Carbon honeycomb is a new carbon structure, which the researchers describe as three-dimensional graphene. It could store large amounts of hydrogen gas, what could benefit hydrogen economy.
Carbon can form diamond, nanotubes, or the nanoscale spheres called fullerenes, as well as several other structures. Now a team of Nina V. Krainyukova and Evgeniy N. Zubarev of Ukraine’s National Academy of Sciences and National Technical University, both in Kharkiv, Ukraine, has produced what they call carbon honeycomb, a structure that appears to have a huge gas-storage capacity. By slightly altering a common fabrication method, the researchers created what appears to be a 3D honeycomb built from the carbon sheets known as graphene.
This new structure has a repeating pattern of flat graphene sheets bound on edge into hexagons to form a “carbon honeycomb,” as the researchers call it. The open hexagonal channels in the honeycomb are key to its high absorbency, and the team says that the size of these channels could be adapted to fit many different atoms or molecules, including hydrogen gas with an estimated capacity of 8% by mass. This is very impressive result, considering that the US Department of Energy has challenged scientists to develop a system that can store more than 5.5% of its total mass.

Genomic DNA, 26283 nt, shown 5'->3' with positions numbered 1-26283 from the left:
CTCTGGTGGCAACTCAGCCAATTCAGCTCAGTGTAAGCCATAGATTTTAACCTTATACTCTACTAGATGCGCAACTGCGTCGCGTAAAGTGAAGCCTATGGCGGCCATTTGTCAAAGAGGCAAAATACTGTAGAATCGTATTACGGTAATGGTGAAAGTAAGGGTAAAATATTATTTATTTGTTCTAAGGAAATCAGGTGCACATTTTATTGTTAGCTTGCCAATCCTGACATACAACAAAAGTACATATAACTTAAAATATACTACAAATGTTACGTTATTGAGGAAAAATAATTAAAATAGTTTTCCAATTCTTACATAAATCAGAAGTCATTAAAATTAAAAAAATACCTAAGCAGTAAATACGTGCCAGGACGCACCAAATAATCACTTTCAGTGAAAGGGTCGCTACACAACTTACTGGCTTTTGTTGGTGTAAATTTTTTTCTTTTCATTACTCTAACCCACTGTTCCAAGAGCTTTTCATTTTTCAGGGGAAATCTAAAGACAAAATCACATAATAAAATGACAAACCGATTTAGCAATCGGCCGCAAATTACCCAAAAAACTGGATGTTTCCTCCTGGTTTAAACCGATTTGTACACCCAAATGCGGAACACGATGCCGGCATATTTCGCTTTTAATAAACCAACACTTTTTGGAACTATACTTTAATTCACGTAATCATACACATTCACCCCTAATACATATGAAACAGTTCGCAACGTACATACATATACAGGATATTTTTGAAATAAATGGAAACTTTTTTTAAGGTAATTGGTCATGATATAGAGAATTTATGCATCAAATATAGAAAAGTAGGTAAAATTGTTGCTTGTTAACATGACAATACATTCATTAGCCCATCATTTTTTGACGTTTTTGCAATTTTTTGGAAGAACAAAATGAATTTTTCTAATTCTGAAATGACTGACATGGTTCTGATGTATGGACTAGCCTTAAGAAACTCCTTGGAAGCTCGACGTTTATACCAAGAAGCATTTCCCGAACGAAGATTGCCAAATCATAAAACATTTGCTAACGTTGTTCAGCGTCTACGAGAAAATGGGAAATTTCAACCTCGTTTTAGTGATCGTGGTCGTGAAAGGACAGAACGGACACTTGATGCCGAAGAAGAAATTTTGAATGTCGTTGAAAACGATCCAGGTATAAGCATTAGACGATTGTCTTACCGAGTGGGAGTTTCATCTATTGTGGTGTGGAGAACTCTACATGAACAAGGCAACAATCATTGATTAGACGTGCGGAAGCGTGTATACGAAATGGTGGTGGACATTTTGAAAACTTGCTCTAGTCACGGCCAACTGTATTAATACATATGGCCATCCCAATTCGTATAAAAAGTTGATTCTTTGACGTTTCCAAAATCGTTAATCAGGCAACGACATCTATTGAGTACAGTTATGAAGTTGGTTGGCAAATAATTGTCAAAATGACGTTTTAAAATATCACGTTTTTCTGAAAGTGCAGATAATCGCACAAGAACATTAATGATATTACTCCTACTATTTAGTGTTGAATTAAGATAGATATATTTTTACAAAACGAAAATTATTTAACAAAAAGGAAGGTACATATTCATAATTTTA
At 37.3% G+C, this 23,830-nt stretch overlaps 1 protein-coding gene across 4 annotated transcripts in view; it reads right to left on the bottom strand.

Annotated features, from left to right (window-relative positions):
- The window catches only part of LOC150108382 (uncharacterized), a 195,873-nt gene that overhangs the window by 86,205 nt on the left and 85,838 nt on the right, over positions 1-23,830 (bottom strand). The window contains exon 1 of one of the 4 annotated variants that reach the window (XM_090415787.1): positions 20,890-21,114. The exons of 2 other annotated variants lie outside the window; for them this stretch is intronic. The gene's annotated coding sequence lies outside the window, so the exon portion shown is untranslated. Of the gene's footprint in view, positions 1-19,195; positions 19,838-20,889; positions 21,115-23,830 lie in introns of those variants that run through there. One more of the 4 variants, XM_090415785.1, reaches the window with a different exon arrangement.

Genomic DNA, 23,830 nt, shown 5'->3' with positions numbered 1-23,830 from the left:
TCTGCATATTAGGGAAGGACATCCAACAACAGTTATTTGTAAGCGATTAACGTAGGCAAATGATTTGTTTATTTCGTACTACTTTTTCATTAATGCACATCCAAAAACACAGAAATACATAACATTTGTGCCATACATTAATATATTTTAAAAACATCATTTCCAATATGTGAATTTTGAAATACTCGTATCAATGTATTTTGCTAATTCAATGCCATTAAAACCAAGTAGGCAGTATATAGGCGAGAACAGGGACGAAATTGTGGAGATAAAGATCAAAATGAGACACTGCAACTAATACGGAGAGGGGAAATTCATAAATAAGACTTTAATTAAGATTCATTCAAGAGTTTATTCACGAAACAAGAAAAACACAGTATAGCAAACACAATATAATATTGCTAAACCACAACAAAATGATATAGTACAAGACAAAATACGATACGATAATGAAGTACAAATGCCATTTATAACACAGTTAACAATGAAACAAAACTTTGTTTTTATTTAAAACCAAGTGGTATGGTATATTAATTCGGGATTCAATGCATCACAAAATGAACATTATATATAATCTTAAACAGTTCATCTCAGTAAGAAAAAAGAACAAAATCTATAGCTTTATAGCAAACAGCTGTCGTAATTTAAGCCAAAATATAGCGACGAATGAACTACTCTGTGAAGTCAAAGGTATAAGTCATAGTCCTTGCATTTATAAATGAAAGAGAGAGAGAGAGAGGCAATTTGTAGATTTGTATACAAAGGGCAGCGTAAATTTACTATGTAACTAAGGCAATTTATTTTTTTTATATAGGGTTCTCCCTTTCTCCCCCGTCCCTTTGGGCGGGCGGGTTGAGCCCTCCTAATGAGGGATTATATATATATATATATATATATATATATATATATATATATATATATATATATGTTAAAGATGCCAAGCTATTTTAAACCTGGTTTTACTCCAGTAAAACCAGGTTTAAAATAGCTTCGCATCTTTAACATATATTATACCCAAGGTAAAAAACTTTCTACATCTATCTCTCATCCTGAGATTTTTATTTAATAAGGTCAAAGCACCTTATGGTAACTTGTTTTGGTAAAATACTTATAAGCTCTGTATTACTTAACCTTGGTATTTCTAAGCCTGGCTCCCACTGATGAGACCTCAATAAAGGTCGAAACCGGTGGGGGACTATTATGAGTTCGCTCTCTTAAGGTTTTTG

Therefore, this new material might be used as a light, energy-efficient fuel storage container for hydrogen fuel cells.